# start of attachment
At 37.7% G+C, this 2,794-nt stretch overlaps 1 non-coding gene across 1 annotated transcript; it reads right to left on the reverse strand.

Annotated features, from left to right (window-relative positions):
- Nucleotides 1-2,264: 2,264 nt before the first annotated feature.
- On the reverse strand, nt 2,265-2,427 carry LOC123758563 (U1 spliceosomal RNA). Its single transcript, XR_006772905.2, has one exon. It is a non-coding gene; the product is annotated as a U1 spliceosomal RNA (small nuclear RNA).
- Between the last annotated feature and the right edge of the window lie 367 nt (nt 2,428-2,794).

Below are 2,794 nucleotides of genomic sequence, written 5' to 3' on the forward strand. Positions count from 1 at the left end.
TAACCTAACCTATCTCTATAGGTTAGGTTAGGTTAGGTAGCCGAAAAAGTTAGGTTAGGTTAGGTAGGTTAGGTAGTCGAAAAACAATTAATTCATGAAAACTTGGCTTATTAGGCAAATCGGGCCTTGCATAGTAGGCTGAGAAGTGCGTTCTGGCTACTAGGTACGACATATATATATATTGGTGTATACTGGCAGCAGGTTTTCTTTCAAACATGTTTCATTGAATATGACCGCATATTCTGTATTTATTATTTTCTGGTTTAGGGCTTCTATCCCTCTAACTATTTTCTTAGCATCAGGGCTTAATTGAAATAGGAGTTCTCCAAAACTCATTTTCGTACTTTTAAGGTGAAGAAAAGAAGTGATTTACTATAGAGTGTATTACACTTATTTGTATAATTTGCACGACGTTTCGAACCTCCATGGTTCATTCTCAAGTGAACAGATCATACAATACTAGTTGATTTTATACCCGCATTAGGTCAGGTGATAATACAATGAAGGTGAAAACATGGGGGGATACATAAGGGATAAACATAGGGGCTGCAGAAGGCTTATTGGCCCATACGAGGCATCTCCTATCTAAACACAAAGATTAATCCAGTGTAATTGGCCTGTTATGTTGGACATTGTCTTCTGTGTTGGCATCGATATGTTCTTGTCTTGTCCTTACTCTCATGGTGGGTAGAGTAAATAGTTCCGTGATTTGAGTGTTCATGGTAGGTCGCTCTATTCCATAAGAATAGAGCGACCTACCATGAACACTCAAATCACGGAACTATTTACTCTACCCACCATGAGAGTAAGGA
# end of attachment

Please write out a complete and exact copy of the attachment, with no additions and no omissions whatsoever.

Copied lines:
At 37.7% G+C, this 2,794-nt stretch overlaps 1 non-coding gene across 1 annotated transcript; it reads right to left on the reverse strand.

Annotated features, from left to right (window-relative positions):
- Nucleotides 1-2,264: 2,264 nt before the first annotated feature.
- On the reverse strand, nt 2,265-2,427 carry LOC123758563 (U1 spliceosomal RNA). Its single transcript, XR_006772905.2, has one exon. It is a non-coding gene; the product is annotated as a U1 spliceosomal RNA (small nuclear RNA).
- Between the last annotated feature and the right edge of the window lie 367 nt (nt 2,428-2,794).

Below are 2,794 nucleotides of genomic sequence, written 5' to 3' on the forward strand. Positions count from 1 at the left end.
TAACCTAACCTATCTCTATAGGTTAGGTTAGGTTAGGTAGCCGAAAAAGTTAGGTTAGGTTAGGTAGGTTAGGTAGTCGAAAAACAATTAATTCATGAAAACTTGGCTTATTAGGCAAATCGGGCCTTGCATAGTAGGCTGAGAAGTGCGTTCTGGCTACTAGGTACGACATATATATATATTGGTGTATACTGGCAGCAGGTTTTCTTTCAAACATGTTTCATTGAATATGACCGCATATTCTGTATTTATTATTTTCTGGTTTAGGGCTTCTATCCCTCTAACTATTTTCTTAGCATCAGGGCTTAATTGAAATAGGAGTTCTCCAAAACTCATTTTCGTACTTTTAAGGTGAAGAAAAGAAGTGATTTACTATAGAGTGTATTACACTTATTTGTATAATTTGCACGACGTTTCGAACCTCCATGGTTCATTCTCAAGTGAACAGATCATACAATACTAGTTGATTTTATACCCGCATTAGGTCAGGTGATAATACAATGAAGGTGAAAACATGGGGGGATACATAAGGGATAAACATAGGGGCTGCAGAAGGCTTATTGGCCCATACGAGGCATCTCCTATCTAAACACAAAGATTAATCCAGTGTAATTGGCCTGTTATGTTGGACATTGTCTTCTGTGTTGGCATCGATATGTTCTTGTCTTGTCCTTACTCTCATGGTGGGTAGAGTAAATAGTTCCGTGATTTGAGTGTTCATGGTAGGTCGCTCTATTCCATAAGAATAGAGCGACCTACCATGAACACTCAAATCACGGAACTATTTACTCTACCCACCATGAGAGTAAGGA